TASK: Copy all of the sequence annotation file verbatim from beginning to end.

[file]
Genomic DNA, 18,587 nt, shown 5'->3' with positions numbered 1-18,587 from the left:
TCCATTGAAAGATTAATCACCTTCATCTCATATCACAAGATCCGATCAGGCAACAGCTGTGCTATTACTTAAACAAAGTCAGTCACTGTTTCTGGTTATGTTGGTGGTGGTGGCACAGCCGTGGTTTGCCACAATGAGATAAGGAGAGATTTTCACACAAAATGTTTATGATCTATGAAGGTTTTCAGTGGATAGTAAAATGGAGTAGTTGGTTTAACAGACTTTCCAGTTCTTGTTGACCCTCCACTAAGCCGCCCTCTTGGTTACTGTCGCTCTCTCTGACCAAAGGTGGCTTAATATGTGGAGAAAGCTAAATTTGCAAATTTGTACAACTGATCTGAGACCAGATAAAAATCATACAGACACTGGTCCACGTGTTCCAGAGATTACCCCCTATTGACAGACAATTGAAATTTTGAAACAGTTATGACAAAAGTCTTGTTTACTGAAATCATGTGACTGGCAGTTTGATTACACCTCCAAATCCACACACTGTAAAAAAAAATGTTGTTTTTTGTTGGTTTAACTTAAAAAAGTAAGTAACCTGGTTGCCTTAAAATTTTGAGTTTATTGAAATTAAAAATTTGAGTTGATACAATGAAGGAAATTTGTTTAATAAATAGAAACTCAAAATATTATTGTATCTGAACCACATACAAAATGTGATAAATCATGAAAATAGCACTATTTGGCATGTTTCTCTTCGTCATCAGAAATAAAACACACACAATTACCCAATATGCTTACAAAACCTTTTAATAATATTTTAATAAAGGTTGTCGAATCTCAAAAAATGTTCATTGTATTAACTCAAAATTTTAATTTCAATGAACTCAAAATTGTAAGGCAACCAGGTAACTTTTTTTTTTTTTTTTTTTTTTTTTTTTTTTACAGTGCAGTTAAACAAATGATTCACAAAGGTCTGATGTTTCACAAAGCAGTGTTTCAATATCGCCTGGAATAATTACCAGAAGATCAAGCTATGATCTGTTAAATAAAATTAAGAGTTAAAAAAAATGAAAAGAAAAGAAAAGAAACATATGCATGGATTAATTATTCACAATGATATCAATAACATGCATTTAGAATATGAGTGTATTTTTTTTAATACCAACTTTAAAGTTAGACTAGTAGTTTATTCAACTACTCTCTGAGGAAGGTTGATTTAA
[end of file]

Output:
Genomic DNA, 18,587 nt, shown 5'->3' with positions numbered 1-18,587 from the left:
TCCATTGAAAGATTAATCACCTTCATCTCATATCACAAGATCCGATCAGGCAACAGCTGTGCTATTACTTAAACAAAGTCAGTCACTGTTTCTGGTTATGTTGGTGGTGGTGGCACAGCCGTGGTTTGCCACAATGAGATAAGGAGAGATTTTCACACAAAATGTTTATGATCTATGAAGGTTTTCAGTGGATAGTAAAATGGAGTAGTTGGTTTAACAGACTTTCCAGTTCTTGTTGACCCTCCACTAAGCCGCCCTCTTGGTTACTGTCGCTCTCTCTGACCAAAGGTGGCTTAATATGTGGAGAAAGCTAAATTTGCAAATTTGTACAACTGATCTGAGACCAGATAAAAATCATACAGACACTGGTCCACGTGTTCCAGAGATTACCCCCTATTGACAGACAATTGAAATTTTGAAACAGTTATGACAAAAGTCTTGTTTACTGAAATCATGTGACTGGCAGTTTGATTACACCTCCAAATCCACACACTGTAAAAAAAAATGTTGTTTTTTGTTGGTTTAACTTAAAAAAGTAAGTAACCTGGTTGCCTTAAAATTTTGAGTTTATTGAAATTAAAAATTTGAGTTGATACAATGAAGGAAATTTGTTTAATAAATAGAAACTCAAAATATTATTGTATCTGAACCACATACAAAATGTGATAAATCATGAAAATAGCACTATTTGGCATGTTTCTCTTCGTCATCAGAAATAAAACACACACAATTACCCAATATGCTTACAAAACCTTTTAATAATATTTTAATAAAGGTTGTCGAATCTCAAAAAATGTTCATTGTATTAACTCAAAATTTTAATTTCAATGAACTCAAAATTGTAAGGCAACCAGGTAACTTTTTTTTTTTTTTTTTTTTTTTTTTTTTTTACAGTGCAGTTAAACAAATGATTCACAAAGGTCTGATGTTTCACAAAGCAGTGTTTCAATATCGCCTGGAATAATTACCAGAAGATCAAGCTATGATCTGTTAAATAAAATTAAGAGTTAAAAAAAATGAAAAGAAAAGAAAAGAAACATATGCATGGATTAATTATTCACAATGATATCAATAACATGCATTTAGAATATGAGTGTATTTTTTTTAATACCAACTTTAAAGTTAGACTAGTAGTTTATTCAACTACTCTCTGAGGAAGGTTGATTTAA